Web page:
Also Known As: French Aloe, Fransaalwyn, Garaa
Category: Single Head Tree Aloes
USDA Hardiness Zones: 9b - 11
OverviewAloe pluridens, also known as the French Aloe, is a very attractive, slender tree aloe which bears gracefully backwards-bending leaves in large spiraled rosettes from South Africa. This aloe is well suited to coastal gardens, is usually single-stemmed and tall with specimens in habitat occasionally reaching 15 feet or more.
DescriptionAloe pluridens has large rosettes of gracefully recurved leaves. Its thin, recurved, light-green leaves form an elegant and symmetrical spiral in their growth around the rosette. Below the large (upper) rosette - papery dry leaves persist on the upper half of a woody stem, the slender lower part becoming bare and smooth. It may be single-stemmed or branched and occasionally bears numerous small plant-lets on the otherwise smooth stems. Solitary plants somewhat resemble small palms since they have similar silhouettes, and carry so many leaves and have thin, tall stems that do not hold the old leaves. The leaves are bright yellowish to bright green and are lined with large numbers of white teeth. Leaves are relatively small and delicate for a tree aloe. Younger plants have lighter, almost yellow-green leaves that can appear nearly translucent. It's sap is noted as having the sharp acrid smell of rhubarb. This is a moderately fast slow growing aloe, taking what may be decades to growing large/tall enough to flower, but with time can form extensive, convoluted branching colonies. Lotusland in Santa Barbara, CA has some of the nicest and most spectacular colonies of this plant.
FloweringShowy, branched inflorescences have up to 4 uniform-colored, cone-shaped racemes from each rosette. The flowers emerge from late fall to through winter, are un-curved, and a pink or dull scarlet color. Flowers are very similar to those of Aloe arborescens. Flowers usually dramatically rise about 2 feet above the head of the plant.
Origin / HistoryThis close relative of Aloe arborescens has a natural distribution along a wide area of the coast from the summer rainfall and frost free Eastern Cape to KwaZulu Natal in South Africa, where it often grows with heads of foliage popping out through dense foliage of lower growing shrubs. It was first described in 1824 by English botanist Adrian H. Haworth (1767-1833) from a plant collected by James Bowie (1789-1869) who later introduced it into cultivation in England in the 1820s. Bowie was a plant collector for the Royal Botanic Gardens, Kew. He undertook many expeditions and collected many plants, and contributed much to our knowledge of aloes and succulents. The species name means 'many toothed' and is derived from the Latin pluri meaning 'many' and dens meaning 'teeth', referring to the toothed leaves. The common name 'French Aloe' is a bit perplexing though Gilbert W. Reynolds in The Aloes of South Africa notes that this name came from its use in the Traskei region. In South Africa it has also been known by the common names Fransaalwyn and Garaa. It often grows in association with Aloe ferox, A. africana and A. speciosa, and hybrids can occur. Aloe pluridens native climate is moderate, without frost, and hot and humid during summers. They are usually seen growing on deep sandy soil. Aloe pluridens has been granted tree status and its national tree number is 30.1.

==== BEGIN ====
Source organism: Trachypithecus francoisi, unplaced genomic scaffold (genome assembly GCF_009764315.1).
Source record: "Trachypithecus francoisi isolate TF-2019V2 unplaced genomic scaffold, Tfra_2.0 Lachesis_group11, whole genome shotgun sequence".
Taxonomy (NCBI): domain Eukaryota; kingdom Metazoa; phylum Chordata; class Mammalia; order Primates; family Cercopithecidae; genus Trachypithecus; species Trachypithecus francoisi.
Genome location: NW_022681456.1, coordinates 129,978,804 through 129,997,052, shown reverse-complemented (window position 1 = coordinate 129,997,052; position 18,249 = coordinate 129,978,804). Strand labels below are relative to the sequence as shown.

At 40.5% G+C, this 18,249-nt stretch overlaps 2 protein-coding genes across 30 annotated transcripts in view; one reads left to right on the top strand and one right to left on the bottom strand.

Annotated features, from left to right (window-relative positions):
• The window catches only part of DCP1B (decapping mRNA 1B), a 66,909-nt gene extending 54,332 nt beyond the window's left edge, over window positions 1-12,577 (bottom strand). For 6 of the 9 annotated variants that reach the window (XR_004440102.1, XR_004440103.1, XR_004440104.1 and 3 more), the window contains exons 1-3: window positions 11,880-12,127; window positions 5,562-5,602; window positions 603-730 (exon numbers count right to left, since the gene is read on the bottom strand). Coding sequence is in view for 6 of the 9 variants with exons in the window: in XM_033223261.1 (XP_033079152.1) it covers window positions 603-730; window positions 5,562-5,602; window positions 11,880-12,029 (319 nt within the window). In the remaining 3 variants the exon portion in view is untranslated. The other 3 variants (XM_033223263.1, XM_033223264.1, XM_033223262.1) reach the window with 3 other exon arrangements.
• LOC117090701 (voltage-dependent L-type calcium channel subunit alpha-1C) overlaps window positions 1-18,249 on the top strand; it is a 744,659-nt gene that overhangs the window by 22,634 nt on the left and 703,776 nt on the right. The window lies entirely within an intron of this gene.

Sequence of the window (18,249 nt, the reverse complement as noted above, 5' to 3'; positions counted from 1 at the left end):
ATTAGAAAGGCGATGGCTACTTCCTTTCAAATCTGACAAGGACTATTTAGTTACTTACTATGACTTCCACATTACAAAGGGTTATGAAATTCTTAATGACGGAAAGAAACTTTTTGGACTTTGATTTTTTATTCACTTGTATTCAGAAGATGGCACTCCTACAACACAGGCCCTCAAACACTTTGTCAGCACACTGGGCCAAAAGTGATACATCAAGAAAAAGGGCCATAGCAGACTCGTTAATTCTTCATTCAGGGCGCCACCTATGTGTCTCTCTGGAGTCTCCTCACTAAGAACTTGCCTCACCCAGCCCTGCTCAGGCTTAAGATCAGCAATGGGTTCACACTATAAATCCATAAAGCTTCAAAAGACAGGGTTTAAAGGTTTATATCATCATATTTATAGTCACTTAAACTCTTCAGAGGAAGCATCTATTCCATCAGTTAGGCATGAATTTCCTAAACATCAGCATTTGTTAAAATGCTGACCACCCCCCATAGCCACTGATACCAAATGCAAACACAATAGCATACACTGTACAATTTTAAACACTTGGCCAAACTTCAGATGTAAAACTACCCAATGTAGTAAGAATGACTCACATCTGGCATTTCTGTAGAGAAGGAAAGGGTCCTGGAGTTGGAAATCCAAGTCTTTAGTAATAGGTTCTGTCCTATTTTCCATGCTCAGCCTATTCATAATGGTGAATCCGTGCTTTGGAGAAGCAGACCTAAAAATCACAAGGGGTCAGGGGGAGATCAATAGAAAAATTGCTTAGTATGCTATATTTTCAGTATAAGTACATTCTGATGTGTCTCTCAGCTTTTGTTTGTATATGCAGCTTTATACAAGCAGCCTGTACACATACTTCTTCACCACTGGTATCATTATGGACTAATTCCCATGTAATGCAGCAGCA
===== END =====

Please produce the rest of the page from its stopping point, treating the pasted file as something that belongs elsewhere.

Care / CultivationIn its natural thicket environment, the surrounding bushes protect the stems from heat and cold. Needs some semi-shade in really hot areas. Not one of the better aloes of dry deserts. It's important to remember that Aloe pluridens enjoys shelter as it is not a creature of the open plains and barren hillside like many others tree aloes. The old dead leaves will remain on the plant & hang down to protect the stem from heat & cold. But if you prefer a tidier look & live in a mild climate, the leaves can be removed with no problems. Although Aloe pluridens is drought tolerant, it thrives and flowers better if adequate irrigation is provided in the summer months. Grow in a soil that is well draining to help prevent diseases such as rot. Aloe pluridens is known to be less susceptible to snout beetle infestations. It is easily propagated by seed sown in spring-summer, or cuttings or truncheons taken in summer. Some plants form plantlets around the stem; these can be detached, placed in damp sand in a cool, semi-shaded spot until they root. Once rooted they can be potted up and grown on, or planted into the garden. Also easy to grow from cuttings.
Frost TendernessHardy to about 28 F so protect from frost in colder locations.
Use in the GardenAloe pluridens makes a spectacular garden subject. It is well suited to coastal gardens, great along sea bluffs, and is suitable for containers. This is a very attractive and unusual shrubby aloe for the garden or for large containers and cut flower stems can last for up to three weeks in a vase. One of the better tree aloes for shady areas, and tolerates a good deal of moisture even in summers. They are oddly charming with their prehistoric looks and affinity with other, non-succulent plants. They are one of the easier aloes to fit into a general garden. Aloe pluridens has a high landscape value both as a feature plant where it can be planted as a single plant or as an extensive mass plantings to create a focal point or to define a boundary. Massed plantings provided a brilliant splash of color during the dry winter months. Aloe pluridens is a good source of nectar for birds and bees during the dry winter months.
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